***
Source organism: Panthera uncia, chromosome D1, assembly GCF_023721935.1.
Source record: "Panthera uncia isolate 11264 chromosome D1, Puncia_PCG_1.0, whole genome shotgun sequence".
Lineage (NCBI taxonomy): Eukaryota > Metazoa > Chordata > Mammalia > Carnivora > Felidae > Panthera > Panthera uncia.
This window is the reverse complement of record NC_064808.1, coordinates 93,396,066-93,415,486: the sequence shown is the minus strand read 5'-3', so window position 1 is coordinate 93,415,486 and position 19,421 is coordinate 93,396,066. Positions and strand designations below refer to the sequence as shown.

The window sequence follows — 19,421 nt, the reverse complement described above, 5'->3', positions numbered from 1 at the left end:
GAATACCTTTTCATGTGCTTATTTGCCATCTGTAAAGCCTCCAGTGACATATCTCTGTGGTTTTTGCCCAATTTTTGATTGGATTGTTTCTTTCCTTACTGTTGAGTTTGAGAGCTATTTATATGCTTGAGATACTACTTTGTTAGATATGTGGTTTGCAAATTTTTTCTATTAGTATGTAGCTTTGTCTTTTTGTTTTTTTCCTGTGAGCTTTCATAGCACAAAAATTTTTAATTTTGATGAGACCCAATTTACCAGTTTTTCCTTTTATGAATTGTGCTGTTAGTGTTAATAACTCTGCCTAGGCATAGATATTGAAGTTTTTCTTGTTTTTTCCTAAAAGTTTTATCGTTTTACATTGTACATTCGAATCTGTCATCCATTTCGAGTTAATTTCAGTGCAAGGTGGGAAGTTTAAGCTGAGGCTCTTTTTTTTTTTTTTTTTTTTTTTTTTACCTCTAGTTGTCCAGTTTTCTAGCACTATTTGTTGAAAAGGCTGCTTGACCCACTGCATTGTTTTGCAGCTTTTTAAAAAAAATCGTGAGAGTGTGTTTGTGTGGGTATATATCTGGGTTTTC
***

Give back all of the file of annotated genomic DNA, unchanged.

Source organism: Panthera uncia, chromosome D1, assembly GCF_023721935.1.
Source record: "Panthera uncia isolate 11264 chromosome D1, Puncia_PCG_1.0, whole genome shotgun sequence".
Lineage (NCBI taxonomy): Eukaryota > Metazoa > Chordata > Mammalia > Carnivora > Felidae > Panthera > Panthera uncia.
This window is the reverse complement of record NC_064808.1, coordinates 93,396,066-93,415,486: the sequence shown is the minus strand read 5'-3', so window position 1 is coordinate 93,415,486 and position 19,421 is coordinate 93,396,066. Positions and strand designations below refer to the sequence as shown.

The window sequence follows — 19,421 nt, the reverse complement described above, 5'->3', positions numbered from 1 at the left end:
GAATACCTTTTCATGTGCTTATTTGCCATCTGTAAAGCCTCCAGTGACATATCTCTGTGGTTTTTGCCCAATTTTTGATTGGATTGTTTCTTTCCTTACTGTTGAGTTTGAGAGCTATTTATATGCTTGAGATACTACTTTGTTAGATATGTGGTTTGCAAATTTTTTCTATTAGTATGTAGCTTTGTCTTTTTGTTTTTTTCCTGTGAGCTTTCATAGCACAAAAATTTTTAATTTTGATGAGACCCAATTTACCAGTTTTTCCTTTTATGAATTGTGCTGTTAGTGTTAATAACTCTGCCTAGGCATAGATATTGAAGTTTTTCTTGTTTTTTCCTAAAAGTTTTATCGTTTTACATTGTACATTCGAATCTGTCATCCATTTCGAGTTAATTTCAGTGCAAGGTGGGAAGTTTAAGCTGAGGCTCTTTTTTTTTTTTTTTTTTTTTTTTTTACCTCTAGTTGTCCAGTTTTCTAGCACTATTTGTTGAAAAGGCTGCTTGACCCACTGCATTGTTTTGCAGCTTTTTAAAAAAAATCGTGAGAGTGTGTTTGTGTGGGTATATATCTGGGTTTTC